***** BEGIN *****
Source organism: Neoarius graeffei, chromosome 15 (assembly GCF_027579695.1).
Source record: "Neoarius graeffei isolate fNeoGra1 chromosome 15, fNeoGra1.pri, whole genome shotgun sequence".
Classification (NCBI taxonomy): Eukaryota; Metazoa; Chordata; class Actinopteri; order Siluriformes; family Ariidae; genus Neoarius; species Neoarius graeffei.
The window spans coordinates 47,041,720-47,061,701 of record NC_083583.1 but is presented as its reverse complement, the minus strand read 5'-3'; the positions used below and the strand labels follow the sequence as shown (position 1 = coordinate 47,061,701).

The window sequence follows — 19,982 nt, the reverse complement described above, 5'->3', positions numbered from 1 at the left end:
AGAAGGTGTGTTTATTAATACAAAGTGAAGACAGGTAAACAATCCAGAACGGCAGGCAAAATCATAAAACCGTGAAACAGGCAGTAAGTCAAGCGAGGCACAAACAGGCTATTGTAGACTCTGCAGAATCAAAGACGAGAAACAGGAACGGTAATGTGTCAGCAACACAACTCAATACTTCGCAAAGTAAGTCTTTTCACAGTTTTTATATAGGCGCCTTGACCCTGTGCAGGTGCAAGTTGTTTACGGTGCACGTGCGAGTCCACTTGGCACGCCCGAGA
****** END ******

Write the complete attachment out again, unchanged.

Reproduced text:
Source organism: Neoarius graeffei, chromosome 15 (assembly GCF_027579695.1).
Source record: "Neoarius graeffei isolate fNeoGra1 chromosome 15, fNeoGra1.pri, whole genome shotgun sequence".
Classification (NCBI taxonomy): Eukaryota; Metazoa; Chordata; class Actinopteri; order Siluriformes; family Ariidae; genus Neoarius; species Neoarius graeffei.
The window spans coordinates 47,041,720-47,061,701 of record NC_083583.1 but is presented as its reverse complement, the minus strand read 5'-3'; the positions used below and the strand labels follow the sequence as shown (position 1 = coordinate 47,061,701).

The window sequence follows — 19,982 nt, the reverse complement described above, 5'->3', positions numbered from 1 at the left end:
AGAAGGTGTGTTTATTAATACAAAGTGAAGACAGGTAAACAATCCAGAACGGCAGGCAAAATCATAAAACCGTGAAACAGGCAGTAAGTCAAGCGAGGCACAAACAGGCTATTGTAGACTCTGCAGAATCAAAGACGAGAAACAGGAACGGTAATGTGTCAGCAACACAACTCAATACTTCGCAAAGTAAGTCTTTTCACAGTTTTTATATAGGCGCCTTGACCCTGTGCAGGTGCAAGTTGTTTACGGTGCACGTGCGAGTCCACTTGGCACGCCCGAGA